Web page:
Movember: No shave November
What do Echo Press sales representatives Greg Eigen and Randy Jansen have in common with Hulk Hogan and Mr. Potato Head? They all are known for their moustaches!
These days millions of men around the world grow their “mo’s” during the month of “Movember” in support of a very hairy fundraising campaign.
Movember (a contraction of the words “November” and “moustache”) took its first steps in Australia back in 2003. What started out as a bet between friends to grow a moustache during the month of November ended up demonstrating just how powerful a simple symbol can be.
The aim of Movember is to raise awareness among the general public, and men in particular, of the importance of taking charge of their health, especially where prostate cancer is concerned.
Over time, this friendly bet has transformed into a worldwide movement. Last year, 21 countries spread over five continents officially participated in Movember. In total, approximately 1,127,333 Mo Bros and Mo Sistas succeeded in raising more than $135 million, just by sporting or supporting a moustache.
To find out more about the Movember movement, or to register for the event, visit us.movember.com.
MOVEMBER JARGON • Mo Bros: men who grow a moustache for Movember.
• Mo Sistas: women who like moustaches and who support Movember.
• Mo Mentors: men who have had moustaches for a long time and who inspire others to take up the challenge.
Prostate cancer: know the symptoms
Prostate cancer is the most common cancer among men after skin cancer. Usually, prostate cancer develops slowly and is often successfully treated if it is detected early on.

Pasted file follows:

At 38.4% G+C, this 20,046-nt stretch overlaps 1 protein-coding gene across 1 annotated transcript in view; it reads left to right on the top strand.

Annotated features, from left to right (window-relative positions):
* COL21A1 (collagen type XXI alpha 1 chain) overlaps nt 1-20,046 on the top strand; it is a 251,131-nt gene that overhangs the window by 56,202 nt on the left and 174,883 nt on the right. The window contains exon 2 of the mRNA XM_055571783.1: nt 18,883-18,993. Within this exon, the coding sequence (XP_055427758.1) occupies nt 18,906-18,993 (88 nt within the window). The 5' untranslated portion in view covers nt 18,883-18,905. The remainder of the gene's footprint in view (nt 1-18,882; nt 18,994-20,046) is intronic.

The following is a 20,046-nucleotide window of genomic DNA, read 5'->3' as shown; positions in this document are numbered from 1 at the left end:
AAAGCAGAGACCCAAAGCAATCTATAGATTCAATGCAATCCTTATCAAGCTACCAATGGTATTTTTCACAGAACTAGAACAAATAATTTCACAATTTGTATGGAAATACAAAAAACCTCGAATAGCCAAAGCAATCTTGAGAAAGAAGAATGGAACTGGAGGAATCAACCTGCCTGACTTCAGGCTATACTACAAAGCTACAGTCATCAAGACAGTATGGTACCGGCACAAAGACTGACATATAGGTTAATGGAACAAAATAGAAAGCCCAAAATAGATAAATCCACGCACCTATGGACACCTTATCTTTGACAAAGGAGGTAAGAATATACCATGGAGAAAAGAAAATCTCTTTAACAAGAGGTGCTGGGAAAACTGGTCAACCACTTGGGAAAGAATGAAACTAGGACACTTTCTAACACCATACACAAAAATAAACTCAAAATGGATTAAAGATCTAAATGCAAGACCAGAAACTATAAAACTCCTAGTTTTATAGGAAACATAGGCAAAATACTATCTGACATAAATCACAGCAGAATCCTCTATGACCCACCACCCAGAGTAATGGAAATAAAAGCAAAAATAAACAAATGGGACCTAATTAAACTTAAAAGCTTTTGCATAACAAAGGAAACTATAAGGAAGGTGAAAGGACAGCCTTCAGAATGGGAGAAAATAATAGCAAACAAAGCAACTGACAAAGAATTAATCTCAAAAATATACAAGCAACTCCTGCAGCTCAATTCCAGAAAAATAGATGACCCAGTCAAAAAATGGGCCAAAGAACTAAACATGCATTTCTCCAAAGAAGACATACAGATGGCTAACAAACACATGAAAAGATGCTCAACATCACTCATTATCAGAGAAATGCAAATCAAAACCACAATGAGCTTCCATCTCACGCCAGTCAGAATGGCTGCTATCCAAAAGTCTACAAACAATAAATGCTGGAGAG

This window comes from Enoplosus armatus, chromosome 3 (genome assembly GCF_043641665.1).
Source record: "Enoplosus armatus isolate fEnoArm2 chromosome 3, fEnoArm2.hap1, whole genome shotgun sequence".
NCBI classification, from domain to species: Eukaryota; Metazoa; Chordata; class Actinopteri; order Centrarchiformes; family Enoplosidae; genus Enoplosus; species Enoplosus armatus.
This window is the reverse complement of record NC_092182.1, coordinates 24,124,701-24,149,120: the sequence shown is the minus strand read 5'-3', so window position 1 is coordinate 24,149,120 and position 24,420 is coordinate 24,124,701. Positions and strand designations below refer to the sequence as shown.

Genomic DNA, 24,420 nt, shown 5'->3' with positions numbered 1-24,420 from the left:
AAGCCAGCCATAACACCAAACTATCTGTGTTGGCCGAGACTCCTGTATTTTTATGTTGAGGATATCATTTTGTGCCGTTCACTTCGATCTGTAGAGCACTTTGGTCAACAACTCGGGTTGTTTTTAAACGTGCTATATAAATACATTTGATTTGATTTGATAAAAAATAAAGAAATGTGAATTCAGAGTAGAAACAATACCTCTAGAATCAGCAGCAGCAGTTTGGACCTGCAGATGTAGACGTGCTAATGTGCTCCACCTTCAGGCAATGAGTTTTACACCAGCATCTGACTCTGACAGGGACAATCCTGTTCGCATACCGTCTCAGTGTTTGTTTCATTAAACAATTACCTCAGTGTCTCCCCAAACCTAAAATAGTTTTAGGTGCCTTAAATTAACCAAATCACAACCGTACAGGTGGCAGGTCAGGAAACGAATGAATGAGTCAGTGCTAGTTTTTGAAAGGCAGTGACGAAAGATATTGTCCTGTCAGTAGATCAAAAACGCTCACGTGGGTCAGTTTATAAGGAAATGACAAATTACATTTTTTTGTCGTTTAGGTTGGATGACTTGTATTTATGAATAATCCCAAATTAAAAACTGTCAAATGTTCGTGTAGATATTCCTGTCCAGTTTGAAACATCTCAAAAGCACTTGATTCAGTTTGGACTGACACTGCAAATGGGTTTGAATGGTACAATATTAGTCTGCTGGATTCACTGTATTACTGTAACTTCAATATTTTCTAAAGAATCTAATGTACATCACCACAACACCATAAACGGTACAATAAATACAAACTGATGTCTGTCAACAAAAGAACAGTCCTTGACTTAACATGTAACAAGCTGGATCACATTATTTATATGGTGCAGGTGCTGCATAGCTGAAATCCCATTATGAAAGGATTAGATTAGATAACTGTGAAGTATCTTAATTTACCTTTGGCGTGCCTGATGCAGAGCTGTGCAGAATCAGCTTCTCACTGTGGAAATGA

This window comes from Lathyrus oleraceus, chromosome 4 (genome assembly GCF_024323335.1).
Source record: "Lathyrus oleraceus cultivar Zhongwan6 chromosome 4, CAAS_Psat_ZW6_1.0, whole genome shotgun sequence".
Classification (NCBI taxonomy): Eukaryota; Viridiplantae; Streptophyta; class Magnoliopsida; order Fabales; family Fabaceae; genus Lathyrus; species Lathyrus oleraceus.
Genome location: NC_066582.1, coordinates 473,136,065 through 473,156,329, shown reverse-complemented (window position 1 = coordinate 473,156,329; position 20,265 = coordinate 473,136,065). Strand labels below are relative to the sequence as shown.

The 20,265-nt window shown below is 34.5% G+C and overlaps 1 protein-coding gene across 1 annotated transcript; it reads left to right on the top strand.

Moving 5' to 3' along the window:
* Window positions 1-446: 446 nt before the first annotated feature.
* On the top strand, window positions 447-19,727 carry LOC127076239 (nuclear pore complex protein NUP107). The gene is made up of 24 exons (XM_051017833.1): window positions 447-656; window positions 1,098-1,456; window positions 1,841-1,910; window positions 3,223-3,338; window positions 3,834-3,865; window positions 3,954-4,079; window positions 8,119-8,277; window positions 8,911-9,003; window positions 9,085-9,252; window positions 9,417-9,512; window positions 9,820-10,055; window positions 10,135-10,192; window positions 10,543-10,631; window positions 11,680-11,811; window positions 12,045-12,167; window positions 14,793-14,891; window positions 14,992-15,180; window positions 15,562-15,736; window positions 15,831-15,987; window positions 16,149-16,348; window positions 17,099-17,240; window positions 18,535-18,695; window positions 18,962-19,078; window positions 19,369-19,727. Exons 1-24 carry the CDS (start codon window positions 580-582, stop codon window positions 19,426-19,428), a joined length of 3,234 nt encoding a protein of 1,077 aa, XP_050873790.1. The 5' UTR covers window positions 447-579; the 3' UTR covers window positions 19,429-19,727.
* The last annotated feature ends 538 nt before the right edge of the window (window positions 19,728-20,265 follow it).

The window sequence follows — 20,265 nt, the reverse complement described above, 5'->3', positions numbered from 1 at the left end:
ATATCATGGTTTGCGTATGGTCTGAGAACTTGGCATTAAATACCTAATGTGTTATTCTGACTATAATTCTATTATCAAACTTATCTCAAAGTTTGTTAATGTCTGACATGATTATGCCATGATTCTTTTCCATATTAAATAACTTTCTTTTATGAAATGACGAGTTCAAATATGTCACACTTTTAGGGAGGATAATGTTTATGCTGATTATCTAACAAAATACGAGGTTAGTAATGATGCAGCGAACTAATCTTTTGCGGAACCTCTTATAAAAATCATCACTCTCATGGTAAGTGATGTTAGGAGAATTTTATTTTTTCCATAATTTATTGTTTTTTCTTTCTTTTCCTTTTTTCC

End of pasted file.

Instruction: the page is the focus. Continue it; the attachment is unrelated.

The best ways to detect prostate cancer in its early stages include having regular checkups (including a digital rectal examination and prostate-specific antigen test) and being familiar with the associated symptoms.
The signs and symptoms are diverse: frequent urination (especially during the night), the sensation of urgency to urinate, difficulty or inability to urinate, the feeling of not having completely emptied the bladder, pain while urinating, presence of blood in the urine or sperm, painful ejaculation, bone pain (back, hips, thighs, neck), weight loss, fatigue, anemia, numbness in the legs or feet, loss of bladder or bowel control.
More information about prostate cancer can be found on the websites of the American Cancer Society, at www.cancer.org, and the Centers for Disease Control and Prevention at www.cdc.gov/cancer/prostate.
The prostate gland is part of a man’s reproductive and urinary system. It is located immediately under the bladder, in front of the rectum, and is about the size of a walnut.
A normal prostate is smooth and rubbery. During a digital rectal examination, a doctor can ensure that no lumps are present and that the size, shape and consistency remain unchanged.